What works and what doesn't work in software development? For the first 10 years or so of my career, we followed a strict waterfall development model. Then in 2008 we started switching to an agile development model. In 2011 we added DevOps principles and practices. Our product team has also become increasingly global. This blog is about our successes and failures, and what we've learned along the way.

The postings on this site are my own and don't necessarily represent IBM's positions, strategies or opinions. The comments may not represent my opinions, and certainly do not represent IBM in any way.

Wednesday, March 3, 2010

What is AgileFall?

AgileFall is a tongue-in-cheek term for a software development model where you are trying to be agile, but you keep falling into waterfall development habits. For example, a team practicing AgileFall may say:
  • We have sprints, but they are four or six weeks long.
  • We try to do most of the development at the beginning of the sprint and most of the testing at the end of the sprint.
  • We have a product backlog with priorities, but we start working on a release with a long list of features already committed to the business.
  • We know our product release dates several months in advance. There's a long list of target dates that must be met before the release date.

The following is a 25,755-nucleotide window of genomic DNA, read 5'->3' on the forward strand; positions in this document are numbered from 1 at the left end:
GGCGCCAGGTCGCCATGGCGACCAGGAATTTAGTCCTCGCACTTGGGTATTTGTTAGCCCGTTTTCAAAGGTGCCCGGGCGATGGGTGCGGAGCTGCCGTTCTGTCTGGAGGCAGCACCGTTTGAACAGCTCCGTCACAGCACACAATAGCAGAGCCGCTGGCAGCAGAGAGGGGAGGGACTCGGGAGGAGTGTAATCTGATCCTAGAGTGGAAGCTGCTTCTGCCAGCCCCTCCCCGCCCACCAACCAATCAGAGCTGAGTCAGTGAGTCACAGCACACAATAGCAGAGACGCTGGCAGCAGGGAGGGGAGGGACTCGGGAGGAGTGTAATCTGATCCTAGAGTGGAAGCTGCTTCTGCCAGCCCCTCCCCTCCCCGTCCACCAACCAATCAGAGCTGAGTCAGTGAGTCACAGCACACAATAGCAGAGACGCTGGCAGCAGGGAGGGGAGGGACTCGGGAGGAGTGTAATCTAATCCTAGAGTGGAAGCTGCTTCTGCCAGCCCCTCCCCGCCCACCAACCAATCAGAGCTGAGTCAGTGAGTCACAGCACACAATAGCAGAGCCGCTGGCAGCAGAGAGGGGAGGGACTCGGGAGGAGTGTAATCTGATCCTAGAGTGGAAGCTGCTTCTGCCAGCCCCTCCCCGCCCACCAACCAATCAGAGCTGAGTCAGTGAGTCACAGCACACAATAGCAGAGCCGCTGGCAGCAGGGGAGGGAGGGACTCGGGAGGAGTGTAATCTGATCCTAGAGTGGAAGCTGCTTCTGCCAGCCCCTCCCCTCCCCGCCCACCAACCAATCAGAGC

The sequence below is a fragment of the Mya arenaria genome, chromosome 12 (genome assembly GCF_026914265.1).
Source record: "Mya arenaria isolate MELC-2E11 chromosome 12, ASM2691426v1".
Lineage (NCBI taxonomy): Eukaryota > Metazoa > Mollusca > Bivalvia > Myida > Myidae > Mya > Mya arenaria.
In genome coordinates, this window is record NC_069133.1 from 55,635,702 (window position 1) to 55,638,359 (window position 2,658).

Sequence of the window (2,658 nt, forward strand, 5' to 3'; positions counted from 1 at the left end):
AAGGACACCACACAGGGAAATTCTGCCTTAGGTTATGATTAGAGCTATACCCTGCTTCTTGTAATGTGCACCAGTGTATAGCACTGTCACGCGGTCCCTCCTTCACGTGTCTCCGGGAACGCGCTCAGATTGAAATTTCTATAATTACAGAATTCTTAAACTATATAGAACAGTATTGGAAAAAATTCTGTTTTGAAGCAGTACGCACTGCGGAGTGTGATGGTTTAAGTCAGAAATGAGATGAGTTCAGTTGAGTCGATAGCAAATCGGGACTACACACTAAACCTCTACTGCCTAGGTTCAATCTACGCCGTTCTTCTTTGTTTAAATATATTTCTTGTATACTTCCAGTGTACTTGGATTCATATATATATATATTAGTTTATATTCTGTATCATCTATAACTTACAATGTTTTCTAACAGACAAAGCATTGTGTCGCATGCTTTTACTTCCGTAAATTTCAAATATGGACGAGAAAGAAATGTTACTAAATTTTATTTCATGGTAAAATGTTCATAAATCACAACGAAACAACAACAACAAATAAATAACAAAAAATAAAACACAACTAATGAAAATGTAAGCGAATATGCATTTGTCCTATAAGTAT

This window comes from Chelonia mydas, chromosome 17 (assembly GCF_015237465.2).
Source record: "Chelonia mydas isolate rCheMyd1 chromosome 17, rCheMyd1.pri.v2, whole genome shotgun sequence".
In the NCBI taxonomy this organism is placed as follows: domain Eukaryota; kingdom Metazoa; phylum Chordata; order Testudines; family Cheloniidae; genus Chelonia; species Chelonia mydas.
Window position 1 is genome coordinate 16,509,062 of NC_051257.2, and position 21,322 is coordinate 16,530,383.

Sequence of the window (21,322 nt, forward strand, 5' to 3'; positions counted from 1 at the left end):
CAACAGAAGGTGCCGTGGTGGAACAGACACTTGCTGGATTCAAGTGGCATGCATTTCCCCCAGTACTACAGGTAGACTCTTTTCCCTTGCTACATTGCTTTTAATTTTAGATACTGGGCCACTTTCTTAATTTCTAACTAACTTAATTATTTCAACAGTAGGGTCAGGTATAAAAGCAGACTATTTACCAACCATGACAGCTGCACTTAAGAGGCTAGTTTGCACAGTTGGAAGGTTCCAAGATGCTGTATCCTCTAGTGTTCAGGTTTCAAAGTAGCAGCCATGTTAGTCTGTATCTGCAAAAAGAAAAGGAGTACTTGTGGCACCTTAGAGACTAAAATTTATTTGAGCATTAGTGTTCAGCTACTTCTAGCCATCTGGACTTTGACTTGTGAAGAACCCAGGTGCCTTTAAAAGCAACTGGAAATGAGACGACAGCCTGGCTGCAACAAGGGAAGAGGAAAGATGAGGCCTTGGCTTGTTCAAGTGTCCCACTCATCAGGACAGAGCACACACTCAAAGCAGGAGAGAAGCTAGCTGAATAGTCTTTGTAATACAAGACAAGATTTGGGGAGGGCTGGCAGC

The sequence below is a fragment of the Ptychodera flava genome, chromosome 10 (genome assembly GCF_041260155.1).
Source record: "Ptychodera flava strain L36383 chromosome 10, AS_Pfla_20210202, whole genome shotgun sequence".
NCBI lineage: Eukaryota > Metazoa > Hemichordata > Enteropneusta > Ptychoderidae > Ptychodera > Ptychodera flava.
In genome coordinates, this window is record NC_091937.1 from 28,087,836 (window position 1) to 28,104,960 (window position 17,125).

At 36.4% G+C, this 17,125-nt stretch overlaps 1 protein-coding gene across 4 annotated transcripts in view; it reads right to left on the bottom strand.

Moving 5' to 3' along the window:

• We test new features as they are developed in each sprint, but we also have a lonnnng system / globalization / translation / integration test cycle at the end of the release.
  • We sometimes spend too much time up front designing the software before we even start prototyping it.
  • We do our initial sizings in person-weeks, because we're not comfortable with story points and velocities yet.
  • When management asks us for a rough sizing, we might spend days working on that sizing effort, because we feel like we need to really understand the tasks involved before we "commit" to a sizing.
  • People get upset (or defensive) when stories are not completed in the sprint they were planned for.
  • We demo our software in development to customers, but only after we're happy with it. By the time we get around to having a demo, it might be too late to change much.

Is your team practicing AgileFall? In what ways?


  1. The last company I worked for fit this description PERFECTLY! I am not just talking a few of the bullet points, they literally met EVERY SINGLE BULLET POINT perfectly. We had to have worked at the same company... :) Great post!

  2. That's great! I knew we weren't the only ones!

  3. The current project which I am working fit into "AgileFall" perfectly. This is more of people mindset issue and so what is the best way/ practice to overcome such issues in an organization. Any Suggestions???


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